The increase in inflation is affecting the Indian bond market as Indian banks’ dollar-denominated bonds are heading for their worst January since before the credit crisis. Indian consumers are buying gold and property; two commodities that are inflation resistant. Bonds are unpopular in inflationary environments as inflation can make the real interest− rate returns on the bonds very low or negative in some cases. As market interest rates rise with inflation, the value of existing bonds falls because investors can get higher returns on new issuances. Thus the value of older issuance bonds goes down.

As bonds are less attractive, Indian debt has become more expensive to finance because consumers demand higher interest payments in an inflationary environment. A ten year U.S. Treasury Bill is 482 basis points lower than a ten year Indian bond, up from 463 at the end of December. One basis point equals 0.01%, so if the difference in interest rates is 2.5% between two bonds, financial analysts say the difference is 250 basis points. If investors choose to invest in gold and property instead of bonds, they could cause a liquidity crunch in the banking sector because less money is available.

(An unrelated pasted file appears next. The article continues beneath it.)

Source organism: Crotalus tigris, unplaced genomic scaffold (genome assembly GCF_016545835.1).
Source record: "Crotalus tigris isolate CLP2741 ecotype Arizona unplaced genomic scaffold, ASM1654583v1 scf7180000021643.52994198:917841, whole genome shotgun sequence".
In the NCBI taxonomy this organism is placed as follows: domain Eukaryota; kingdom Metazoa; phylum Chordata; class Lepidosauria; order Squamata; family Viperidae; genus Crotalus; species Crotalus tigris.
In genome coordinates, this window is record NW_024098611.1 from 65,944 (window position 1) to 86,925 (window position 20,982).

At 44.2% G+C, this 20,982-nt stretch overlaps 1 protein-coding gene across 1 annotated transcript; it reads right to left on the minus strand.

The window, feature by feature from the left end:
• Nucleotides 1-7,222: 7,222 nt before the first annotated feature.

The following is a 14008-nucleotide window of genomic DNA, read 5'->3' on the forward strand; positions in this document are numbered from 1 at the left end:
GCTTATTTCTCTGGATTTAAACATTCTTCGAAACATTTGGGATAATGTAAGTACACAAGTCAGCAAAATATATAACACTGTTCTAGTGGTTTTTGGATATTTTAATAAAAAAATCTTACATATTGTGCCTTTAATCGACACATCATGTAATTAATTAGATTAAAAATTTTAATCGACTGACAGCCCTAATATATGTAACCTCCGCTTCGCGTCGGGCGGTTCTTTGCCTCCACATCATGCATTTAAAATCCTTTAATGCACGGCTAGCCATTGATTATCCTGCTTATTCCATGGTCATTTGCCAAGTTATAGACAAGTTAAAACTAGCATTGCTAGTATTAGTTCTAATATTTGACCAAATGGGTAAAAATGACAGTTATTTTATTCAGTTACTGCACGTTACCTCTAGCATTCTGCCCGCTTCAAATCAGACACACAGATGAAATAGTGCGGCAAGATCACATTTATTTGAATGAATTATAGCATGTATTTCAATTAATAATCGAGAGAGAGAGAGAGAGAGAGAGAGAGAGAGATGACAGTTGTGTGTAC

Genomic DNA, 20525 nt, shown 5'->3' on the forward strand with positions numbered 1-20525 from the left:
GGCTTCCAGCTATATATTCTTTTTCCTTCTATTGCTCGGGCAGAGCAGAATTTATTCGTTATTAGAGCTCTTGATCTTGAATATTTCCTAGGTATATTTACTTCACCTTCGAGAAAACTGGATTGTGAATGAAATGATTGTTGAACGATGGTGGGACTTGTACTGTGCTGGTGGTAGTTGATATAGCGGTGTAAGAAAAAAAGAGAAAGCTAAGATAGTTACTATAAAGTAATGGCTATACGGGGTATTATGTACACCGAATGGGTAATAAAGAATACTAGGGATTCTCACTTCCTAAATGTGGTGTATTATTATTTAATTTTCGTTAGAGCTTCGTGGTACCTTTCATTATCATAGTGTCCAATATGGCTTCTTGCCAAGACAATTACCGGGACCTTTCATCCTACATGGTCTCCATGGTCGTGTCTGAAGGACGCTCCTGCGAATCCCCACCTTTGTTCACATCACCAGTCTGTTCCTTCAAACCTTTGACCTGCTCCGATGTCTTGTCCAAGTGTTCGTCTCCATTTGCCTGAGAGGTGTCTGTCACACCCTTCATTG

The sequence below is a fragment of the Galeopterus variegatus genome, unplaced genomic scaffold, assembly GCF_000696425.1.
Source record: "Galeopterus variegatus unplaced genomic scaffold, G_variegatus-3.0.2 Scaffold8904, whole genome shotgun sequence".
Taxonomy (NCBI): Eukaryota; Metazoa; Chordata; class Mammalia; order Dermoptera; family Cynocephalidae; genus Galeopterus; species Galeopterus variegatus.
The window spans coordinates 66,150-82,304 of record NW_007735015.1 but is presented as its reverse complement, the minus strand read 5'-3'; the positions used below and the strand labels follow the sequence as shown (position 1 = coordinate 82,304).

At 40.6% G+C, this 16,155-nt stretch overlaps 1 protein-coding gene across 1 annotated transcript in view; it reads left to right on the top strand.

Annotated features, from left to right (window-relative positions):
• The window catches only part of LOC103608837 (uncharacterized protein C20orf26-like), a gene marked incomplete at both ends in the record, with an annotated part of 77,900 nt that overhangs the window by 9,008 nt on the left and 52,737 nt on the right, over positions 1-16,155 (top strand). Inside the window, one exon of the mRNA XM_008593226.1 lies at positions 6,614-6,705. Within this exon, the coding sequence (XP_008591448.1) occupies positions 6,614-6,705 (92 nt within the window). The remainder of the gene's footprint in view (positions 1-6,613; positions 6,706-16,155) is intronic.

Although India faces a seriously inflationary threat, there is political and economic tolerance for higher inflation. Real rates of economic growth are high, population growth is slower than ever before, and real incomes are rising quickly enough to compensate for inflation. Indian policymakers fear they will debilitate India’s recovery from the global economic crisis if they increase interest rates to lower inflation by decreasing the money supply. K.K. Chakabarty, deputy governor of the Reserve Bank of India, said that inflation was a difficult but manageable situation.

1. India is a huge market of consumers and producers. What effect would increased inflation have on western investment in India?
2. If India does face a liquidity shortage, then will this shortage spread to other nations, or even the rest of the world?

Tuesday, January 25, 2011

In the U.K., Debate Over the Future of the Banking Sector Wages On

The Guardian:Banks Go On the Defense as Commission Gears Up
The Guardian: Nick Clegg Signals Support For Banks Breakup
FT: Clegg Calls For Overhaul of UK Banks
Finance News: Talks Between Government and Banks to Set Lending Targets are Delayed